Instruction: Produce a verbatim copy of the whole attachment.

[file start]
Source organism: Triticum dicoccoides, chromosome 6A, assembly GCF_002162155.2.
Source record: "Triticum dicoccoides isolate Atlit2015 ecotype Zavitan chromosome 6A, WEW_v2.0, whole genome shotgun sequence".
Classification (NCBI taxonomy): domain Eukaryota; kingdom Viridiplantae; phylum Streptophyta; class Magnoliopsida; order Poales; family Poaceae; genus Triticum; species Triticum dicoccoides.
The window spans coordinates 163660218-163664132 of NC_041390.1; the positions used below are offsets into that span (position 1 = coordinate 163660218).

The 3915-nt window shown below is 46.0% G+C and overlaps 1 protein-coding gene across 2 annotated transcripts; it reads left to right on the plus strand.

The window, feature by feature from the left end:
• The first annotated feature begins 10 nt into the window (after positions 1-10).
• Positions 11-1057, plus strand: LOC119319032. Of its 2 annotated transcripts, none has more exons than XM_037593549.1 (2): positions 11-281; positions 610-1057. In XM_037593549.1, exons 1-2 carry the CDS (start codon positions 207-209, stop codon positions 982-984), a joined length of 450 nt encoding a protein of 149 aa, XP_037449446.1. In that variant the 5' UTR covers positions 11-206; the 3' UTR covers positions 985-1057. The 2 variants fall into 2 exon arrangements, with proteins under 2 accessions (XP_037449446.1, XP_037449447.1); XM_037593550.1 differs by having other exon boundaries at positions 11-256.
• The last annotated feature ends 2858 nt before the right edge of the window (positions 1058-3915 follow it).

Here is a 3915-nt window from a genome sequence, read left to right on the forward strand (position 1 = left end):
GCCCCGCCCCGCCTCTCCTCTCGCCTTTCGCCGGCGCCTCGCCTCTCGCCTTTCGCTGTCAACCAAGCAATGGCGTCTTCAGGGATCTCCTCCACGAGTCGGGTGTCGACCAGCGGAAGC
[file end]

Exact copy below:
Source organism: Triticum dicoccoides, chromosome 6A, assembly GCF_002162155.2.
Source record: "Triticum dicoccoides isolate Atlit2015 ecotype Zavitan chromosome 6A, WEW_v2.0, whole genome shotgun sequence".
Classification (NCBI taxonomy): domain Eukaryota; kingdom Viridiplantae; phylum Streptophyta; class Magnoliopsida; order Poales; family Poaceae; genus Triticum; species Triticum dicoccoides.
The window spans coordinates 163660218-163664132 of NC_041390.1; the positions used below are offsets into that span (position 1 = coordinate 163660218).

The 3915-nt window shown below is 46.0% G+C and overlaps 1 protein-coding gene across 2 annotated transcripts; it reads left to right on the plus strand.

The window, feature by feature from the left end:
• The first annotated feature begins 10 nt into the window (after positions 1-10).
• Positions 11-1057, plus strand: LOC119319032. Of its 2 annotated transcripts, none has more exons than XM_037593549.1 (2): positions 11-281; positions 610-1057. In XM_037593549.1, exons 1-2 carry the CDS (start codon positions 207-209, stop codon positions 982-984), a joined length of 450 nt encoding a protein of 149 aa, XP_037449446.1. In that variant the 5' UTR covers positions 11-206; the 3' UTR covers positions 985-1057. The 2 variants fall into 2 exon arrangements, with proteins under 2 accessions (XP_037449446.1, XP_037449447.1); XM_037593550.1 differs by having other exon boundaries at positions 11-256.
• The last annotated feature ends 2858 nt before the right edge of the window (positions 1058-3915 follow it).

Here is a 3915-nt window from a genome sequence, read left to right on the forward strand (position 1 = left end):
GCCCCGCCCCGCCTCTCCTCTCGCCTTTCGCCGGCGCCTCGCCTCTCGCCTTTCGCTGTCAACCAAGCAATGGCGTCTTCAGGGATCTCCTCCACGAGTCGGGTGTCGACCAGCGGAAGC